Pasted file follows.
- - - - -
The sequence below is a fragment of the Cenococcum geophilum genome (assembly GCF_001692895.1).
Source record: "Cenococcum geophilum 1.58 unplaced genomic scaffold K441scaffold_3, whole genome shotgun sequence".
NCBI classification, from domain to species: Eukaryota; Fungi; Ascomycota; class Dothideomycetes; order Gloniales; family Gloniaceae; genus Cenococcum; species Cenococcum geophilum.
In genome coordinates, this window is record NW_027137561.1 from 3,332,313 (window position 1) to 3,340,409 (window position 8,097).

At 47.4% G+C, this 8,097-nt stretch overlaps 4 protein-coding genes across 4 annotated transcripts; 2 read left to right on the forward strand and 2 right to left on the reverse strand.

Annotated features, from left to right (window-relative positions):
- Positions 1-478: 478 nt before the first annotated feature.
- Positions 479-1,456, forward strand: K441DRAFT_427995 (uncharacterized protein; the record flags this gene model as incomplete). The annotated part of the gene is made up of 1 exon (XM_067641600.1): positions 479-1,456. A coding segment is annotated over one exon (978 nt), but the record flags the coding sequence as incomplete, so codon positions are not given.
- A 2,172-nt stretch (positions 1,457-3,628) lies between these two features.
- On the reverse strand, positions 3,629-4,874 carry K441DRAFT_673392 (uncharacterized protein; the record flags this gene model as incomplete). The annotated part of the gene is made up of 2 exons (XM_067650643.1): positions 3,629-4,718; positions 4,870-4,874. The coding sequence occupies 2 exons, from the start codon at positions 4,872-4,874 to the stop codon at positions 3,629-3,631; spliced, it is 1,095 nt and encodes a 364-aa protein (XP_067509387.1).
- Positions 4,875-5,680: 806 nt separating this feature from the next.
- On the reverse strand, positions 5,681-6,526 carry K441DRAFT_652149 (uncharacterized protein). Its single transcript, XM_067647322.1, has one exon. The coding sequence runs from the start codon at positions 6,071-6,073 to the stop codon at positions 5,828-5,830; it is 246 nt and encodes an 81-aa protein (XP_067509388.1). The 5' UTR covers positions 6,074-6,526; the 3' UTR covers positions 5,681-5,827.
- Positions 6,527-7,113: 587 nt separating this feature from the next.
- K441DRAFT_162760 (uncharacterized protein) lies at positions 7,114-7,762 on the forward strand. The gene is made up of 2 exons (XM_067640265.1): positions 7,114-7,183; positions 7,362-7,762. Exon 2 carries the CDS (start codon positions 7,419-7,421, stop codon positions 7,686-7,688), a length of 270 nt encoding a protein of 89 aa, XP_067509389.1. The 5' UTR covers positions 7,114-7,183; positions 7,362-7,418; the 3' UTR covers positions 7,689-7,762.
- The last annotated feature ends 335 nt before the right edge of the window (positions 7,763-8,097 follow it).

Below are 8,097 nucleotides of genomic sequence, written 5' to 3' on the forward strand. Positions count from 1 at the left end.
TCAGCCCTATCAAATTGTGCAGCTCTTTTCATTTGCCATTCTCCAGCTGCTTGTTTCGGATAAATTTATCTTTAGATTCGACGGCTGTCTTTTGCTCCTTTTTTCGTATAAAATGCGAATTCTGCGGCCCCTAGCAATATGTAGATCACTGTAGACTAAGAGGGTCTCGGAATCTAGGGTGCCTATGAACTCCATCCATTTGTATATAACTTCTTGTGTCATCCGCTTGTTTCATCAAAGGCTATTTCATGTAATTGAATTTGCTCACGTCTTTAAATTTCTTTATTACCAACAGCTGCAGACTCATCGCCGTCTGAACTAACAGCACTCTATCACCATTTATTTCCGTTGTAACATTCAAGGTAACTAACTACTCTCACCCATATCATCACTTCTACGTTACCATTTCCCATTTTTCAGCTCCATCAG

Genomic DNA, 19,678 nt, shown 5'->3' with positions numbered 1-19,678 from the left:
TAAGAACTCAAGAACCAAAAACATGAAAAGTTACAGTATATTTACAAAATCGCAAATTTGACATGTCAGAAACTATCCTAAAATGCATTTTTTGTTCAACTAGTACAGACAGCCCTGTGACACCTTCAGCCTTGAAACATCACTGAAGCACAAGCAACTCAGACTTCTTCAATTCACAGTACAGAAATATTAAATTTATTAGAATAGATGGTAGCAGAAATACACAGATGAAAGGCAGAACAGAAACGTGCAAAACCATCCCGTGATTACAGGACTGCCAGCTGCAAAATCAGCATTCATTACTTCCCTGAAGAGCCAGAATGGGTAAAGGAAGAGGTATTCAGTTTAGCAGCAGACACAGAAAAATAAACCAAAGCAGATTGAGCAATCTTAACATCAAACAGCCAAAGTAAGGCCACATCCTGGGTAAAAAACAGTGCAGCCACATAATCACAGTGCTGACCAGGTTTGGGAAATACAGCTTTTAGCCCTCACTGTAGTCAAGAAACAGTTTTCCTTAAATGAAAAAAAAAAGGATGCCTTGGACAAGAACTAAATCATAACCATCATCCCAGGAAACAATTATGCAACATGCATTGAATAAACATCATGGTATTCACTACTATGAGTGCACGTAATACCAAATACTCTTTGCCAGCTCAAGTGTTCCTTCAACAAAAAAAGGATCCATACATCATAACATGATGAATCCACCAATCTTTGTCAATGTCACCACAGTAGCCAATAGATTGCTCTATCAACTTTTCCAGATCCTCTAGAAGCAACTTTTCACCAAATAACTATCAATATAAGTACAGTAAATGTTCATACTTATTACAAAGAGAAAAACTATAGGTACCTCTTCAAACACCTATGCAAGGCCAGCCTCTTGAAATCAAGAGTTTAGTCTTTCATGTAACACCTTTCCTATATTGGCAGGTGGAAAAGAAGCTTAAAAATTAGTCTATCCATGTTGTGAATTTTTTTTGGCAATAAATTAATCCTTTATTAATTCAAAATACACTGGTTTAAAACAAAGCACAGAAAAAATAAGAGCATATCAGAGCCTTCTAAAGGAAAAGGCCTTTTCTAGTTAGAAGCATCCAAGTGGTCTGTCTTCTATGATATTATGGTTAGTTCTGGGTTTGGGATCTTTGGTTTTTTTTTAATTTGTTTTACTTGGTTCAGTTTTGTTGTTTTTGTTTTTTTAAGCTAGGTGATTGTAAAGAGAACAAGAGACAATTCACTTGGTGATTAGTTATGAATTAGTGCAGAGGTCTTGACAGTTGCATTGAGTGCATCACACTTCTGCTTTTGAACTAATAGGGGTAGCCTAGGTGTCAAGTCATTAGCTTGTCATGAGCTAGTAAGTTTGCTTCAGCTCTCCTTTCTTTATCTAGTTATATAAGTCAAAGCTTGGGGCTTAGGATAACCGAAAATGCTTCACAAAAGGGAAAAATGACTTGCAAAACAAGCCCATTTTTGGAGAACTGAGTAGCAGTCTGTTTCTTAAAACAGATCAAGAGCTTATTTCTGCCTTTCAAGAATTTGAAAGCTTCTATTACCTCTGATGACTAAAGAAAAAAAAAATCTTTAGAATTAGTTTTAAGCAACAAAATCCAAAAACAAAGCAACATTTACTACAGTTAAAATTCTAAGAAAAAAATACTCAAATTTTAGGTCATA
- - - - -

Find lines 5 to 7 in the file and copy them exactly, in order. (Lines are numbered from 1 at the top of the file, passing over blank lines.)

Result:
At 47.4% G+C, this 8,097-nt stretch overlaps 4 protein-coding genes across 4 annotated transcripts; 2 read left to right on the forward strand and 2 right to left on the reverse strand.

Annotated features, from left to right (window-relative positions):
- Positions 1-478: 478 nt before the first annotated feature.